A friend’s little one’s first birthday party at the weekend posed the first major hurdle in my 3 year old’s full conversion to veganism.
We originally weren’t going to be going but a change of plans meant that we were free to attend the party after all.
My friend was stricken when she remembered about our vegan diet – she had thoughtfully bought in some Quorn sausage rolls and other vegetarian bits and pieces for her veggie guests but nothing vegan since she didn’t think we would make it.
Luckily she’s not the type to turn up her nose at a guest turning up laden with boxes, so I headed to the kitchen.
The party was at 2pm, so I made sure that the boys had a nice, filling bowl of pasta before we left the house. I also made a pit stop to the supermarket and bought some dairy free chocolate buttons and some vegetarian Haribo sweets (a bit of a compromise but next time I’ll hopefully have more time to prepare and will be able to source some vegan sweets instead).
With some trepidation, we arrived at the party.
And had a blast!
Like many toddlers, my boy wasn’t too fussed about the food. There was a trampoline to investigate instead, and a football, and someone else’s toys!
When the time came to get something to eat, he was more than happy with his Haribo and the oatmeal raisin cookie bites I had brought with us. Our hostess had also provided boxes of raisins and bread-sticks for the kids so he indulged in plenty of those as well.
So far so good, but I was still mildly concerned about what would happen when the birthday cake was brought out. I took him aside for a moment and explained that the birthday cake had eggs in it so I’d prefer him not to eat any. I also told him that I had some cake for him without any ‘dead animals’. ‘Vegan cake?’ he asked. ‘Oh goody!’ he exclaimed when I replied in the affirmative.
It turns out I needn’t have worried.
5 tips for surviving a kid’s party.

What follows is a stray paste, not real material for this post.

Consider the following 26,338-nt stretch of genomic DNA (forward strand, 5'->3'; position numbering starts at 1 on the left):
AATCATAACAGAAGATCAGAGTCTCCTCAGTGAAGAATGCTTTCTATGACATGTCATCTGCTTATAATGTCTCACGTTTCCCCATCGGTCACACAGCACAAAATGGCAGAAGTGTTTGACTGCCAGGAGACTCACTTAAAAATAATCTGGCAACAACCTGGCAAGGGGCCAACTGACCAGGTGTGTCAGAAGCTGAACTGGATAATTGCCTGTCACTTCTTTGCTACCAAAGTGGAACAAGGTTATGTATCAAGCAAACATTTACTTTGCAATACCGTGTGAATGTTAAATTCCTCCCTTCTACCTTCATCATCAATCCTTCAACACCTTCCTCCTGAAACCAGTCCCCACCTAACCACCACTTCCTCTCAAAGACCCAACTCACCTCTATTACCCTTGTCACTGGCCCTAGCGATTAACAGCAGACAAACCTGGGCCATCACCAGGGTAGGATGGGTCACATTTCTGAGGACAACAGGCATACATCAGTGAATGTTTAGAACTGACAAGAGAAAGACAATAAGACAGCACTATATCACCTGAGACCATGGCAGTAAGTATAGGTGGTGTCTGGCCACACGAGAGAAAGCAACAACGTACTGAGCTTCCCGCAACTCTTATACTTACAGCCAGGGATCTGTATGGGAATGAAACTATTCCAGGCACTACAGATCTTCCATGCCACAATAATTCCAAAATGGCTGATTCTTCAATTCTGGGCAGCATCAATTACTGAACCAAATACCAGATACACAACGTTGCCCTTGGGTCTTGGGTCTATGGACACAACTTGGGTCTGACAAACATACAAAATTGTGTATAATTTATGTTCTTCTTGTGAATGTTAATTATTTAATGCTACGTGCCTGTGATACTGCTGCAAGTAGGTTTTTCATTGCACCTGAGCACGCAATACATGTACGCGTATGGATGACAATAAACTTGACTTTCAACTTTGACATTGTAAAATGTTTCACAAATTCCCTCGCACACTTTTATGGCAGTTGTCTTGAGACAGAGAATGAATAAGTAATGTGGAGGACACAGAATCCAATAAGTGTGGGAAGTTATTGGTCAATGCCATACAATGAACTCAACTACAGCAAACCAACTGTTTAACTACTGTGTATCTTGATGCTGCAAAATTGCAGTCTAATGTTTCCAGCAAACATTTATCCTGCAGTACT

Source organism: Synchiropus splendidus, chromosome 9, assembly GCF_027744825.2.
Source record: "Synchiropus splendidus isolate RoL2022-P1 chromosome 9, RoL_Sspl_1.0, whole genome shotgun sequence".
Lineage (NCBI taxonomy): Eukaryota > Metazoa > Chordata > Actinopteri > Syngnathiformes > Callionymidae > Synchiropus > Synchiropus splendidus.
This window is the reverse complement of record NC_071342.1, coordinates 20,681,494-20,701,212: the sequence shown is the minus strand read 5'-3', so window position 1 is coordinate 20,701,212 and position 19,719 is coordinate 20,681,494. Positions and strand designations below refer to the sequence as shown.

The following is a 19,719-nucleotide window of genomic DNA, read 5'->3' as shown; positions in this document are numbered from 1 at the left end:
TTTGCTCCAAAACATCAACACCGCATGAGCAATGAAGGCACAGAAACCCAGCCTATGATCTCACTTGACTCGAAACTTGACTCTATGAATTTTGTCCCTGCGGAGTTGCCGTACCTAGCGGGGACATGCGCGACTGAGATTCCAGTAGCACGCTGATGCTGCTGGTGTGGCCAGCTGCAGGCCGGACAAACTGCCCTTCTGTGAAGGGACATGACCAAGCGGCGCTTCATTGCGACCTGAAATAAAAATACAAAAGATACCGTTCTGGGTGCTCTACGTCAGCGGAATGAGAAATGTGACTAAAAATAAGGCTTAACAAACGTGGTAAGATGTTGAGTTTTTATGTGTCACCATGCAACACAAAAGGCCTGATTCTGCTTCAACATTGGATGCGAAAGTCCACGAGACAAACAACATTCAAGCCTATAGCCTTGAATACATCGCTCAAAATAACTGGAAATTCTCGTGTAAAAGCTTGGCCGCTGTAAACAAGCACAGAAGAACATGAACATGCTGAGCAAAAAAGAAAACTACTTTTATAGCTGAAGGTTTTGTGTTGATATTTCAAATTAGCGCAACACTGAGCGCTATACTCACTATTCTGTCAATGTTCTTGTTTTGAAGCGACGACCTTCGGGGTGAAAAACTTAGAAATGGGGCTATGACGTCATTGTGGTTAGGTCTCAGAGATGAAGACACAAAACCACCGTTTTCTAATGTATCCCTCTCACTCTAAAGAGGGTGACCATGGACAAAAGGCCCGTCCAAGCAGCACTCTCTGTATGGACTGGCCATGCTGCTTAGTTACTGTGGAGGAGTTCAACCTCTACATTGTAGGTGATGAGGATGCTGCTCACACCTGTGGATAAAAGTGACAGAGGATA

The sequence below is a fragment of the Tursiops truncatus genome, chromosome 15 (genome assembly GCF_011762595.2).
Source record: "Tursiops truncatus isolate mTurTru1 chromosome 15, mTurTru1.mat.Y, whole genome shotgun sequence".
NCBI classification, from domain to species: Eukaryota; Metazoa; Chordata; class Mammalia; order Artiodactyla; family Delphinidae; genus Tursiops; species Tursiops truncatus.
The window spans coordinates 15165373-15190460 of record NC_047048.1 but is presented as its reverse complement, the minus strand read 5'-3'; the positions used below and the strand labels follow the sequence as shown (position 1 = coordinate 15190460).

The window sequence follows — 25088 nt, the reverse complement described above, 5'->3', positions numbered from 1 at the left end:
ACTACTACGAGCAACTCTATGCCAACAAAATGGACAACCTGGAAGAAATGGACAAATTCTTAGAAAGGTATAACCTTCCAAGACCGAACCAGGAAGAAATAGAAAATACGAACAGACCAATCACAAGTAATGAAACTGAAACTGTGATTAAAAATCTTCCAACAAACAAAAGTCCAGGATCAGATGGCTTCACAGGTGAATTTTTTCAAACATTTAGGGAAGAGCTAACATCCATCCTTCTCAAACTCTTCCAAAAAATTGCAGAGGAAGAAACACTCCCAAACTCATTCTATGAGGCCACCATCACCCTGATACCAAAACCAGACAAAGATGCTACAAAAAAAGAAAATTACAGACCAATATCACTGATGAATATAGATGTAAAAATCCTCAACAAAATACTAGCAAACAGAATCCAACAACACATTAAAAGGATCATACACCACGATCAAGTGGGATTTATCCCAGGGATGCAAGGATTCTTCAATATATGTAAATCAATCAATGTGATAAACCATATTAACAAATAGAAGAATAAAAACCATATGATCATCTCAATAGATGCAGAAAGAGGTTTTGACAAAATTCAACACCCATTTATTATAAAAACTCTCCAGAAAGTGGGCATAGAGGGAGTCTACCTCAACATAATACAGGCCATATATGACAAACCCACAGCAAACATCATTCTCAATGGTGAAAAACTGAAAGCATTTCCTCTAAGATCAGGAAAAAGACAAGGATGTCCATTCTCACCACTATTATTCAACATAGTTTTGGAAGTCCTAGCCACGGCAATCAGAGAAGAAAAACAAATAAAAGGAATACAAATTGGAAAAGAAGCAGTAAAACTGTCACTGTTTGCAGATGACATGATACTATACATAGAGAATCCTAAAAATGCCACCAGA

1. Fill the kids up before you go to the party. Nothing breaks resolve quicker than a grumbling tummy – especially when you’re 3!
2. By all means, bring some vegan treats with you but, out of politeness, check with your host or hostess first.
3. Check beforehand with the party organiser to find out what type of food will be served. This gives you a chance to make some vegan versions so that the little ones don’t feel left out. Most party ‘classics’ can be easily ‘veganised’.
4. Take extras. Rather than just take enough treats to feed the vegans at the party, make enough to go around. The other guests at Saturday’s party loved the cookie bites and the lemon drizzle cake that I brought along – it disappeared pretty quickly and I have been asked for the recipe too. Hopefully these guests have gone home with a more positive view of veganism and realise that it doesn’t mean deprivation!
5. And finally, don’t go nuts if the kids accidentally eat something they shouldn’t. You can’t watch them like a hawk all the time and if you come down to heavy on them if they slip up (whether accidentally, or on purpose) you’ll likely just make the situation worse by having a go at the nipper. Accept that these things happen and try a different strategy for the next party.